On my last trip to Shanghai, I decided to take a Chinese cooking class. It was January and I was looking for stimulating activities to do inside, so I took some time to research what was available and find a class that was taught in English. Cooking classes and food tours are are always on my agenda when traveling and, considering how often I’ve been in Shanghai the past three years, I’m surprised it’s taken me this long. Last January, I joined my friends at UnTour Shanghai for their Night Markets Tour, which I highly recommend and definitely want to do again, but when it’s a little warmer. Hey, I’m from California, we’re freezing when it’s colder than 60 degrees.
I totally scored with the Chinese Cooking Workshop and highly recommend it if you’re in Shanghai and want to learn to cook some of the native cuisine. Chef Mike leads the classes and he is a wonderful teacher: patient, knowledgeable, efficient – we made three dishes in 2 hours, and has a gentle sense of humor, which puts you at ease. Plus, he speaks very good English and a little Japanese which he has learned from Japanese expats who attend his classes.
Besides, the Szechuan class I selected – the assertive spiciness of dishes from the Sichuan province has always been my favorite – the school offers instruction in the cuisine of Shanghai, Huaiyang and Guangdong, and a Dim Sum class.
We started with the ever popular Sour and Spicy Soup – or Hot & Sour Soup as it is often called here in the states.
Mike explains that the cuisine is meant to “tantalize your taste buds” and because the Sichuan province is hot and humid, the people eat spicy food which causes them to sweat and cools them off. There were black and needle (enoki) mushrooms, tofu, thinly sliced pork, and egg white in a broth flavored with chili sauce, Sichuan peppers, cinnamon, cumin, salt, black pepper and a little sugar. To make things easier, Mike says most cooks buy the paste which contains all the components of classic Sichuan sauce and can probably be found in Asian markets here. (Just beware, most of these types of paste flavorings are very high in sodium.)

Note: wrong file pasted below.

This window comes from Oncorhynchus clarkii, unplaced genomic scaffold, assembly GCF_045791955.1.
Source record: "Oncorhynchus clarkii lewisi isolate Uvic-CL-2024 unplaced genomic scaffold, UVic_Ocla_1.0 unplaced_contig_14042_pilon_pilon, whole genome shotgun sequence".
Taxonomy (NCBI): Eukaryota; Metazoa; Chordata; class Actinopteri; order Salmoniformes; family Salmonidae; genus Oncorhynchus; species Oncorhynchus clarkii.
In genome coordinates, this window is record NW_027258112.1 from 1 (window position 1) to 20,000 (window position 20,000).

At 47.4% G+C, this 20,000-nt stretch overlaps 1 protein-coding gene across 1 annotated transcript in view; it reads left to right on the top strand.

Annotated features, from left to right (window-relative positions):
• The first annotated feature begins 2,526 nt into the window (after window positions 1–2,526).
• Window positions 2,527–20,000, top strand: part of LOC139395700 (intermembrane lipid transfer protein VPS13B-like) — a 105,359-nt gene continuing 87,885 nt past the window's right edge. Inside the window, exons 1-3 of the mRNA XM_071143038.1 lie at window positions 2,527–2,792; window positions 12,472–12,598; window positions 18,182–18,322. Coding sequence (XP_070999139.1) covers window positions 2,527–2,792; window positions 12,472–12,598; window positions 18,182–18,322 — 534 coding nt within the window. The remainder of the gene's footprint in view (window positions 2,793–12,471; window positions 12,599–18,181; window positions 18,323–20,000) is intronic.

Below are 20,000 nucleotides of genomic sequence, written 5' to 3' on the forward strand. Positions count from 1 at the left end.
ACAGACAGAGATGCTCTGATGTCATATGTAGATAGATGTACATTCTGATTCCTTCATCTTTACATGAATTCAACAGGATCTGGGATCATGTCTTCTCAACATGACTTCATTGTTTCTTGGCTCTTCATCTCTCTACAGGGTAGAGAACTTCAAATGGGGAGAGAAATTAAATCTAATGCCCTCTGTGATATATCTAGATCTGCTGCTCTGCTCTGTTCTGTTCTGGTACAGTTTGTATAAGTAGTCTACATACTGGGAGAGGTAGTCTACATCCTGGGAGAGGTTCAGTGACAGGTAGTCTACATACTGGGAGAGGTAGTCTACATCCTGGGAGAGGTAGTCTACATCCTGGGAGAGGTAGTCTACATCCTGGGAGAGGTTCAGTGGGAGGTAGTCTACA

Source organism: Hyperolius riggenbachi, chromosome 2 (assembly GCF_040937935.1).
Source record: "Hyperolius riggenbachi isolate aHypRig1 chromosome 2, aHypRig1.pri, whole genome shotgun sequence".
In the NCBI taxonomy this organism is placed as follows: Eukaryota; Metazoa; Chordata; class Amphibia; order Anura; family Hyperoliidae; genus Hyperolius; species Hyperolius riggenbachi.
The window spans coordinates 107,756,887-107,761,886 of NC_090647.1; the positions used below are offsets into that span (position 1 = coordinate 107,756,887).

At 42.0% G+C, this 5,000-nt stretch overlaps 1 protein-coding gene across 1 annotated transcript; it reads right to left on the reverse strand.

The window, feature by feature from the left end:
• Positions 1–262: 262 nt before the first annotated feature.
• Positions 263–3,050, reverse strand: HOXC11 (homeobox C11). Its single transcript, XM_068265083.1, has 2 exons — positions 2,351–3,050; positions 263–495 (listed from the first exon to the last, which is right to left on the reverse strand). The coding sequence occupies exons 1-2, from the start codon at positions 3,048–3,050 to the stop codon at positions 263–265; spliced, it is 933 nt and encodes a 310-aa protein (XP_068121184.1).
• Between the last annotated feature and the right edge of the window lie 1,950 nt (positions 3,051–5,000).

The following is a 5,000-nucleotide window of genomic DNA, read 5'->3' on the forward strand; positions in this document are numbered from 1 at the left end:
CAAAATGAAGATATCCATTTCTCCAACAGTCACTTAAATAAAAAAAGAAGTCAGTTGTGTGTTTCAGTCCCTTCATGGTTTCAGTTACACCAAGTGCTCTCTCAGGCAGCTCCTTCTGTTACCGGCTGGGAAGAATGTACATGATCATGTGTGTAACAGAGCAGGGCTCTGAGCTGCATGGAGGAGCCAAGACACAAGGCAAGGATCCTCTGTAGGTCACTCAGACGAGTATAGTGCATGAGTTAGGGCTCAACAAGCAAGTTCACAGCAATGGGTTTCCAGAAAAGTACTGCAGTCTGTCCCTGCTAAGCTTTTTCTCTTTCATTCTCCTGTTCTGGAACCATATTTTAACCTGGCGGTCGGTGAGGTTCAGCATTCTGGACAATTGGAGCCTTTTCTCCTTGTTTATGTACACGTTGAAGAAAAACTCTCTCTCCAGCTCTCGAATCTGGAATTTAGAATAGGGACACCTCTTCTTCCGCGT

For each dish, Mike would demonstrate the wok technique and the order and amount of ingredients to add. Then, we would try our hand at the wok. Naturally, he moves at lightning speed, but we were not unfamiliar with wok cooking, so did quite well. The second dish was Szechuan Sliced Pork with Vegetables with sliced pork (not as thinly sliced as for the soup), soybean sprouts, Chinese celery, green onion, ginger, cooking wine, salt, sugar, and the “hot pot” paste. The dish comes together very quickly and is pleasantly spicy with lots of texture and big flavor. What was most surprising was how different the Chinese celery is from the celery we buy – slender, bright green stalks have a pleasant snap and crunch with no stringiness.
Our third dish was unbelievably simple and Mike demonstrated how to properly prepare fresh squid (aka calamari) for cooking. Squid is readily available, inexpensive and not very difficult to cook.The naturally chewy texture of squid is appreciated by Chinese and Japanese people, but not so much by westerners. The most common mistake is overcooking squid which makes it tough. For High heat stir-frying, grilling or deep frying, squid will take somewhere between 30 seconds and 2 minutes.
First you peel the outer skin off, then score the flesh vertically and horizontally. When you pick up the calamari steak, you’ll see how the cuts make tiny bite size pieces which makes it easier to eat and the chewiness more palatable.You can also use a kitchen mallet to tenderize squid after removing the skin. Gently pound the squid a few times, being careful not to tear the meat. If time permits, you can soak the calamari pieces in lemon juice. A bath in this acidic juice will help make your meat more tender.
Cooking the squid took mere minutes. Oil was added to the wok along with chopped ginger, garlic and green onion. Stir or toss quickly, add a pinch of salt, cooking wine, pepper and corn starch. Give it another toss, serve and eat! Best lunch ever 🙂
- 100 grams lean pork sliced thin
- 25 grams soybean sprouts
- 10 grams Chinese celery*
- Hot Pot seasoning paste
- Low-sodium soy sauce
- 1/4 cup cooking wine
- 1/2 teaspoon salt
- 1/2 teaspoon sugar
- 1/4 teaspoon pepper
- 1/2 teaspoon rice vinegar
Using a sharp knife, cut the pork into 1/4 inch slices. Heat the wok on high heat.
Stir together the cooking wine, salt, pepper and corn starch. Set aside.
Coat the wok or skillet with cooking oil. Add the green onion, ginger and a ladle of water. About 1/2 cup. Stir in a chunk of hot pot paste (about a tablespoon will result in medium spicy) and soy sauce. Add celery and sprouts and cook for about two minutes, stirring or tossing a few times for even cooking. Add the pork and cook for another minute or two until pork is barely pink.
Transfer to a plate, pour the cooking liquid over.
*Regular thinly sliced celery can be substituted.
Room 108-109, No.2 Dong Ping Road by Heng Shan Road
Shanghai Metro 1 – Heng Shan station or Metro 10 – Shanghai Library station